— I am proud of Serbia for showing that it is living the true European values. During the migrant crisis, we have shown solidarity and humanity towards all the people who were expelled from, or forced to leave, their homes. Not only that… It is our duty to make different nationalities feel good, not to foster division and not to fight, but rather to build a better Serbia together.

The EXIT Festival has become Novi Sad’s trademark event over the past 15 years. There are also many other events that bring in tourists. In which direction should the city’s tourist offer develop?

— The projects that we want to implement will greatly affect the city’s development, especially the development of its economic and tourist potential. I am referring to Novi Sad’s candidacy for the European Capital of Culture 2021. I cannot wait for October, when the decision will be made in Brussels. I will be very proud if Novi Sad wins the candidacy as the first city from a country that is an EU candidate. This will be great encouragement and an incentive, both for the City and the Republic of Serbia. I want us to be optimistic, to fight, to believe and, of course, to win. We are also candidates for the European Youth Capital 2019. We are also preparing to build Youth Polis – a centre for young and creative industries. The projects that are going to be implemented here are all geared towards young people who can have fun in the centre, while learning and exchanging knowledge and experience, which, in turn, creates new development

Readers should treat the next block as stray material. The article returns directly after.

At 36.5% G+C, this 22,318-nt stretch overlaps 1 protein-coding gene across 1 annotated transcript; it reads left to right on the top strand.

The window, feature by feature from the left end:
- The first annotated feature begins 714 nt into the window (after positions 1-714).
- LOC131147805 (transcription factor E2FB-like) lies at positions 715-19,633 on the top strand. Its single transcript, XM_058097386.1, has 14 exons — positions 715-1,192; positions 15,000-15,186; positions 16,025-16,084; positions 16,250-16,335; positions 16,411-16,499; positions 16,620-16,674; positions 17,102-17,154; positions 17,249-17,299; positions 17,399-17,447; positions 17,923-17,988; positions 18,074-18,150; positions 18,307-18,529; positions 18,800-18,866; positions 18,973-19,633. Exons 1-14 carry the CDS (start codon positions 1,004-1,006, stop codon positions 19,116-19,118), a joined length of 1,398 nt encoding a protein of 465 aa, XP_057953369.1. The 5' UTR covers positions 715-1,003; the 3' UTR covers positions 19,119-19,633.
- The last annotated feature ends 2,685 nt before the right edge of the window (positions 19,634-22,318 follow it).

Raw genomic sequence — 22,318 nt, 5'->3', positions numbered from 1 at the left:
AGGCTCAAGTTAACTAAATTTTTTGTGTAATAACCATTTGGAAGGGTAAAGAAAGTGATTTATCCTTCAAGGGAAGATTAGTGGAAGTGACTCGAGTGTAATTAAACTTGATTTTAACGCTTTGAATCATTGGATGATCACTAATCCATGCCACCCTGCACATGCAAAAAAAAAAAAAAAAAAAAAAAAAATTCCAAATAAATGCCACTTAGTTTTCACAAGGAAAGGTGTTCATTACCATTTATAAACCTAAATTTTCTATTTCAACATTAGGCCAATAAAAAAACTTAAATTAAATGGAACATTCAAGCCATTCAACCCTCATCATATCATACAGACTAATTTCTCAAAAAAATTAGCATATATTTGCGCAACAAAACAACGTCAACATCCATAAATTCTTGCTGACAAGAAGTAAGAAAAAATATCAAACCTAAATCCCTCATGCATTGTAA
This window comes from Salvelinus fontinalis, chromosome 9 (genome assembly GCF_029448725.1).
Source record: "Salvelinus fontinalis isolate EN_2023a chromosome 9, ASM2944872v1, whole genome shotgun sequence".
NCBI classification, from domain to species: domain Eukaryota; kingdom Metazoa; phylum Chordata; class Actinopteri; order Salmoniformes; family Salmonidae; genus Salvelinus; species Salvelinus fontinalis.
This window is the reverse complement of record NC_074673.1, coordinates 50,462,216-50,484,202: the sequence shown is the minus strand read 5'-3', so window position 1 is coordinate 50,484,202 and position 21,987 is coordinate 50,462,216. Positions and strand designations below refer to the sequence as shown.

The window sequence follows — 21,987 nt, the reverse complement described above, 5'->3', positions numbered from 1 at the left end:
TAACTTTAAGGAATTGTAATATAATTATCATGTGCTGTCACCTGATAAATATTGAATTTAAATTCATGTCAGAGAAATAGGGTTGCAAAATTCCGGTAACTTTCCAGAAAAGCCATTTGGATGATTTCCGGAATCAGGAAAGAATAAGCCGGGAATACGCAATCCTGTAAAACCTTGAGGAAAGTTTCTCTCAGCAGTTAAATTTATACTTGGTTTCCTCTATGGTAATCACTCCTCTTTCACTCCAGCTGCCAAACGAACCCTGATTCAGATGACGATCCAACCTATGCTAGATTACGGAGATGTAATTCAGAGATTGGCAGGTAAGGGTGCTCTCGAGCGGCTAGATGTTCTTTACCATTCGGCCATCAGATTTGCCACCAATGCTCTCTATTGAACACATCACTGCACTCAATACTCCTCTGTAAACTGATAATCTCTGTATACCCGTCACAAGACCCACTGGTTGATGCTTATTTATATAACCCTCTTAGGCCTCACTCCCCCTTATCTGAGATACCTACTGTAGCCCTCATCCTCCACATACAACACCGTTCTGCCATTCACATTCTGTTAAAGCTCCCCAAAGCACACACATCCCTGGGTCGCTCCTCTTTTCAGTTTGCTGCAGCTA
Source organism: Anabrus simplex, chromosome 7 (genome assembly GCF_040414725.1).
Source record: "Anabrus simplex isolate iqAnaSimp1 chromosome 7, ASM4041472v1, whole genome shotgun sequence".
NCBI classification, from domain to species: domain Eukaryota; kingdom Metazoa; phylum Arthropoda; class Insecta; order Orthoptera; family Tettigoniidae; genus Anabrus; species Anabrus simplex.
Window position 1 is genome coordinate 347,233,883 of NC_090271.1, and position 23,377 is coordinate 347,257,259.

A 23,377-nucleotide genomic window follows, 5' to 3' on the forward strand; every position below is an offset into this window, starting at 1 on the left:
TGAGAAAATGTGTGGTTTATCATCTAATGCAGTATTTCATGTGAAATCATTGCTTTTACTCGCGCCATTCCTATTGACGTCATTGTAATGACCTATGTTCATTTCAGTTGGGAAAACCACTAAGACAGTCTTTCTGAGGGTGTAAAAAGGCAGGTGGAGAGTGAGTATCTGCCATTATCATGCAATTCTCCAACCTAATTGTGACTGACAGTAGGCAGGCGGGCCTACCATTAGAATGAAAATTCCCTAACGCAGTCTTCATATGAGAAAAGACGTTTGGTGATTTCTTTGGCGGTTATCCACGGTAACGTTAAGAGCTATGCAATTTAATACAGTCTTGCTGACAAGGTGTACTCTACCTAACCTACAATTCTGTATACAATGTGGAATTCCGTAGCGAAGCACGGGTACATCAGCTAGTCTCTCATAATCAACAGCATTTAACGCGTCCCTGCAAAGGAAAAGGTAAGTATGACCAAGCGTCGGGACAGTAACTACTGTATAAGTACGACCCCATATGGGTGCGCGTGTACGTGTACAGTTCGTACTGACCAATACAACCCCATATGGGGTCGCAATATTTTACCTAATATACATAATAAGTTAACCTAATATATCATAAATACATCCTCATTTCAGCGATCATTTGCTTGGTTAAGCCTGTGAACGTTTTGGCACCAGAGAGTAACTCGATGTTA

opportunities for Novi Sad.

Further from that, are you going to raise the issue of Čenej Airport again, which can be transformed into an airport for low-cost flights that could bring hundreds of thousands of tourists annually?

— I have had many meetings with people who love aviation and are willing to participate in a public-private partnership. We must first talk to the representatives of the Vojvodina Government, but I think we are on the right track to implementing this idea, which has been around for decades. The entire project requires a lot of money and there are certain property issues that need to be resolved. However, we don’t want to give up on our plan to modernise Čenej Airport in order for it to become suitable for commercial and cargo flights.